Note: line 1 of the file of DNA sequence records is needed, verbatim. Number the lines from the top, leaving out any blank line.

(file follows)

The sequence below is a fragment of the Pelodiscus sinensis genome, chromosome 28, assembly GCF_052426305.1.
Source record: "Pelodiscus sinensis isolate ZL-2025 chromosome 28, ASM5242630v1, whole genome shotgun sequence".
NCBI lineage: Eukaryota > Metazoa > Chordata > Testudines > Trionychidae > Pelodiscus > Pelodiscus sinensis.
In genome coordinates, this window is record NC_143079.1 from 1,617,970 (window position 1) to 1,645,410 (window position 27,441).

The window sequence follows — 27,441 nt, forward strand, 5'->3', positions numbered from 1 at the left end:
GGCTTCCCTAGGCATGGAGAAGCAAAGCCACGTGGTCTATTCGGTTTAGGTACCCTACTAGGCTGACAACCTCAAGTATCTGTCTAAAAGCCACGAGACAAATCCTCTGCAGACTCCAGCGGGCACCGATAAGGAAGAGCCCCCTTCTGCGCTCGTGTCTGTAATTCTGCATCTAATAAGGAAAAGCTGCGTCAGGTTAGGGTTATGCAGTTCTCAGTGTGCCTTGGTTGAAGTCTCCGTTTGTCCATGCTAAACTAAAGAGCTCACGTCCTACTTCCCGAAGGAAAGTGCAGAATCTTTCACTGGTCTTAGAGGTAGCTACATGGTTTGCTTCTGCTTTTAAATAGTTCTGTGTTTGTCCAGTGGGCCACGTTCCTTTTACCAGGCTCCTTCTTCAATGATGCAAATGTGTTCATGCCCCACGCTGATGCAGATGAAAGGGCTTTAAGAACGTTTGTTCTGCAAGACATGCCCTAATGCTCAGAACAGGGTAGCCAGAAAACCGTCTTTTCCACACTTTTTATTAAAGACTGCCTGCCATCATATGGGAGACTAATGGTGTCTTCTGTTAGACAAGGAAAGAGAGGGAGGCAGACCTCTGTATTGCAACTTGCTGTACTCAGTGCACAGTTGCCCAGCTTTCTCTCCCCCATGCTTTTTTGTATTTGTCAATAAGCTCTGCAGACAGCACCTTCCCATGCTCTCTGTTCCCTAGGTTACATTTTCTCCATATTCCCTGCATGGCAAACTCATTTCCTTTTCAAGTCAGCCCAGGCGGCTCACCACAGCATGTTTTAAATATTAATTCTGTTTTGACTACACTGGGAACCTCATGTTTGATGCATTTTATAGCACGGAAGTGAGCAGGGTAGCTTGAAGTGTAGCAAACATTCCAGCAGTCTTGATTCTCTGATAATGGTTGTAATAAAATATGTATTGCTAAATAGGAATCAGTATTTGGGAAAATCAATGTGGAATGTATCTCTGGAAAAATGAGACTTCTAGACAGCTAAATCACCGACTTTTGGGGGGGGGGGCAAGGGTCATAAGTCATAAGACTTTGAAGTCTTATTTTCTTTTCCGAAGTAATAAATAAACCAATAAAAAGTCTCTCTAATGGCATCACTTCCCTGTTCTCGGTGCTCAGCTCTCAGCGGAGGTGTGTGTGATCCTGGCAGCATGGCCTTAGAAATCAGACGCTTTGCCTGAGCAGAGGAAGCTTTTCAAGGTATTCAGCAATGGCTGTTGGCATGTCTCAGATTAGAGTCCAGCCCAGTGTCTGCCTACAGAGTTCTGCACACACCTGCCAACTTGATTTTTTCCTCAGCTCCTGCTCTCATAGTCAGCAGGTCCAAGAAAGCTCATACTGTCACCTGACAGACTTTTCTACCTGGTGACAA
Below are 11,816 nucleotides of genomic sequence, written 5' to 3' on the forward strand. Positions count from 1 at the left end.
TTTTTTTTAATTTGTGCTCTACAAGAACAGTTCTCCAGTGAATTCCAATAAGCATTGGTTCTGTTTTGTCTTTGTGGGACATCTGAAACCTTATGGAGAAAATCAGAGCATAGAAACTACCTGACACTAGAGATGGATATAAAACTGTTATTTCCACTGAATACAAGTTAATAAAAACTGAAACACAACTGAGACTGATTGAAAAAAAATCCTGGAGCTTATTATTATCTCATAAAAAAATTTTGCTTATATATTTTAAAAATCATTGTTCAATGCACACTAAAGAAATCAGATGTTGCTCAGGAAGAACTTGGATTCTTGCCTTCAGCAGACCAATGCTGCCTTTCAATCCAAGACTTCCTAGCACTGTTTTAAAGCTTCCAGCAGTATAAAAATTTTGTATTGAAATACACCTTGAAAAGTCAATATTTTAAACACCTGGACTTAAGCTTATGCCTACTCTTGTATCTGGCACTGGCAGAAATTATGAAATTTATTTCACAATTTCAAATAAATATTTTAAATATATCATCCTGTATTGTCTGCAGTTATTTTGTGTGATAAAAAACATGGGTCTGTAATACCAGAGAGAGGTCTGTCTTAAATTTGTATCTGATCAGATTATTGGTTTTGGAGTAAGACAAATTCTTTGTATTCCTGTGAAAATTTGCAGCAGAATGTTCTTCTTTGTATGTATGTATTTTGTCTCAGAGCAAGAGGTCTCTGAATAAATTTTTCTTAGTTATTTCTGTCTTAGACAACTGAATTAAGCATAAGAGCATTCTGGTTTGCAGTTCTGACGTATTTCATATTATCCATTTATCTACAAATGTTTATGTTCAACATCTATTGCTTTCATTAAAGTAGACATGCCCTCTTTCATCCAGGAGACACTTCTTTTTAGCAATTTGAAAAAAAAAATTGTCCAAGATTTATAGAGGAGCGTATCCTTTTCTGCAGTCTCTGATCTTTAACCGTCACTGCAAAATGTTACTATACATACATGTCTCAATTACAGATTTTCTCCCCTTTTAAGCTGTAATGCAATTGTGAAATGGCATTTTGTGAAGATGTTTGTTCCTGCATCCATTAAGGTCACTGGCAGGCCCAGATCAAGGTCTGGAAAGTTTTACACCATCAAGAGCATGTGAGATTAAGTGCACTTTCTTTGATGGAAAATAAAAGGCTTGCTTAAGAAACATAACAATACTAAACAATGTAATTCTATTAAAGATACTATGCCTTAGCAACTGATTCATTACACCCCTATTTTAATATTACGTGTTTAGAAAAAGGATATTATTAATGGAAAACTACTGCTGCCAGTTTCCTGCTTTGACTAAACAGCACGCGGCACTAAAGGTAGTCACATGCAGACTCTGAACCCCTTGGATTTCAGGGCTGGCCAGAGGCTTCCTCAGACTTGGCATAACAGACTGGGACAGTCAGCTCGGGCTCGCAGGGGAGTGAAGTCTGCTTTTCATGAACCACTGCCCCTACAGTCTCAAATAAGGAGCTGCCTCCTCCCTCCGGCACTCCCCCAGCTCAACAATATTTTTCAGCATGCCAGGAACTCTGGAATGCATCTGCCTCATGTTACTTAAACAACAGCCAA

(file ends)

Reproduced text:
The sequence below is a fragment of the Pelodiscus sinensis genome, chromosome 28, assembly GCF_052426305.1.